"If Morneau is not here, Pedro would hit fourth," Hurdle said. "But the added level of experience and different skill set connects the dots a little more solidly through the middle. We're set up better. Not the same swing-and-miss or power, so there's a give and take. But with the quality of the at-bats, it makes more sense to go this way right now.
"This was the plan all along [once Morneau arrived]. You've got a guy that's absolutely done it -- and a guy growing into it. This balances it better one through eight. And Pete has shown the ability to drive in runs from the six spot, so now you've got danger there, too."
Alvarez had collected 42 percent of his RBIs (36 of 86) while taking only 38 percent of his at-bats (178 of 474) in the six-hole. Career-long, those percentages are 39 and 35.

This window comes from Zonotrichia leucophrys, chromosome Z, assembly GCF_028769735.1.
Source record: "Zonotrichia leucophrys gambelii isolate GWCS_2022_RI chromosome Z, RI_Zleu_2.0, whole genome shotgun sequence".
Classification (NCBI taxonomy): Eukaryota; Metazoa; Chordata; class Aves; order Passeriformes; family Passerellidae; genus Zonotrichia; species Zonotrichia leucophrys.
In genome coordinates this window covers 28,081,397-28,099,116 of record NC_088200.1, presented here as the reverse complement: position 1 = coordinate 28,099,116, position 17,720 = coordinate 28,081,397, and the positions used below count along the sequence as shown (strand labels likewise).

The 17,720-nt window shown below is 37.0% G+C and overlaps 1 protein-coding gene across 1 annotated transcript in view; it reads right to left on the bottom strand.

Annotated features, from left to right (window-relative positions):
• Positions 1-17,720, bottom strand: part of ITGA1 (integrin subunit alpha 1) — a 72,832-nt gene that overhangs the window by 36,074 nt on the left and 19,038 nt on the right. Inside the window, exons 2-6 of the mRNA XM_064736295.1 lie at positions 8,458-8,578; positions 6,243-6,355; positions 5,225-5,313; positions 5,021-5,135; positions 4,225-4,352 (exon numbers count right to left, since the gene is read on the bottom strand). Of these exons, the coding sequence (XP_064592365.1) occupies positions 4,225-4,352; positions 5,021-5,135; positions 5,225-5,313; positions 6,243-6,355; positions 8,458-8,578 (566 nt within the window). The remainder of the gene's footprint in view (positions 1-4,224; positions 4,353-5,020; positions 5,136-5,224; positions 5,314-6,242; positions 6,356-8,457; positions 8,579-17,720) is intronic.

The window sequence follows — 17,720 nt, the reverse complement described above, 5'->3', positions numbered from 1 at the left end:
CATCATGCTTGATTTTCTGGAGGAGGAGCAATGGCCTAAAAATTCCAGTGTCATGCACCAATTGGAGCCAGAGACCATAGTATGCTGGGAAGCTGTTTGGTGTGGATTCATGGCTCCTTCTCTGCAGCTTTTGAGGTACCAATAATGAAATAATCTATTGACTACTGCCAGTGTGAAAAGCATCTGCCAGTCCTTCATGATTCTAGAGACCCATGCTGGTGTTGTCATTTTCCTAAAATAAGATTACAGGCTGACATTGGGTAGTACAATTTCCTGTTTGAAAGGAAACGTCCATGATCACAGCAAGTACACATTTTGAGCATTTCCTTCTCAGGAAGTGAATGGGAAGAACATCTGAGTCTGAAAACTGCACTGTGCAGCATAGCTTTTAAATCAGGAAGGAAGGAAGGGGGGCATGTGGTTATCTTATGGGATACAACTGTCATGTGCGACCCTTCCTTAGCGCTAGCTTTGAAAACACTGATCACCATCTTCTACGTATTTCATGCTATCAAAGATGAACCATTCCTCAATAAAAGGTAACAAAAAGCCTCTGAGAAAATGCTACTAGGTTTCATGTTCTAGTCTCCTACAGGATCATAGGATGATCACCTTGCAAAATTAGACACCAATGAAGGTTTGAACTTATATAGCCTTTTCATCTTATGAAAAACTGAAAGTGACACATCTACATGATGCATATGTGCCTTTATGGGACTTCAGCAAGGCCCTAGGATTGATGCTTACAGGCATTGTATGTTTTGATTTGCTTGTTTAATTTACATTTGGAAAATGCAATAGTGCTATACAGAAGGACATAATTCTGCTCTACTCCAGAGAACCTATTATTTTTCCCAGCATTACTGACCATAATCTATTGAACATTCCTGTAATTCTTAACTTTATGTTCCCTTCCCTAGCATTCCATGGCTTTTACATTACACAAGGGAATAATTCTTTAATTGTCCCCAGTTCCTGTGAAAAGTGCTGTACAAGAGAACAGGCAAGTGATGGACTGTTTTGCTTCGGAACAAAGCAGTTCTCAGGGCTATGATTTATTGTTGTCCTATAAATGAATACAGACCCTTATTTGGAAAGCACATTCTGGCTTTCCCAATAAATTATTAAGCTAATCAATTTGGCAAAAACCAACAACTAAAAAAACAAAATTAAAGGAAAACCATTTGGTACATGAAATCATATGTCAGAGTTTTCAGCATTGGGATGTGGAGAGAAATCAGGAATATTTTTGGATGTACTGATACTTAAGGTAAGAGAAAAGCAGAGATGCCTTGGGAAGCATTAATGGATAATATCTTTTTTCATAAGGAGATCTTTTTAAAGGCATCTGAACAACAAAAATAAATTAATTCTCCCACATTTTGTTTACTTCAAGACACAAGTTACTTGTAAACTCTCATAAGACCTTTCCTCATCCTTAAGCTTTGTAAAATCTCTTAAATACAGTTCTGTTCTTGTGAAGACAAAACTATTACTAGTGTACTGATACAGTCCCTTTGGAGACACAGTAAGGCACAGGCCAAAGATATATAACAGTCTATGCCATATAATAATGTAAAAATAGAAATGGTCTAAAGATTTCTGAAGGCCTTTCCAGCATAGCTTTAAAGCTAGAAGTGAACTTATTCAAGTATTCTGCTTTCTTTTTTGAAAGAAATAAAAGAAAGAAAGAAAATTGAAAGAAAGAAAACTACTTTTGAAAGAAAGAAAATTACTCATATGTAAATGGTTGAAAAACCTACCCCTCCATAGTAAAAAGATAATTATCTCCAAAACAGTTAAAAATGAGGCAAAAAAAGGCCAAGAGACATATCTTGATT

Morneau was primarily the cleanup hitter during his 11 seasons with the Twins.
The new alignment will also challenge opposing managers' ability to make matchup moves with their bullpens. One through seven, the Pirates alternate right-handed and left-handed batters: Jose Tabata, switch-hitting Neil Walker, Andrew McCutchen, Morneau, Marlon Byrd, Alvarez and John Buck (Wednesday night, Russell Martin most of the time).
Tom Singer is a reporter for MLB.com and writes an MLBlog Change for a Nickel. He can also be found on Twitter @Tom_Singer. This story was not subject to the approval of Major League Baseball or its clubs.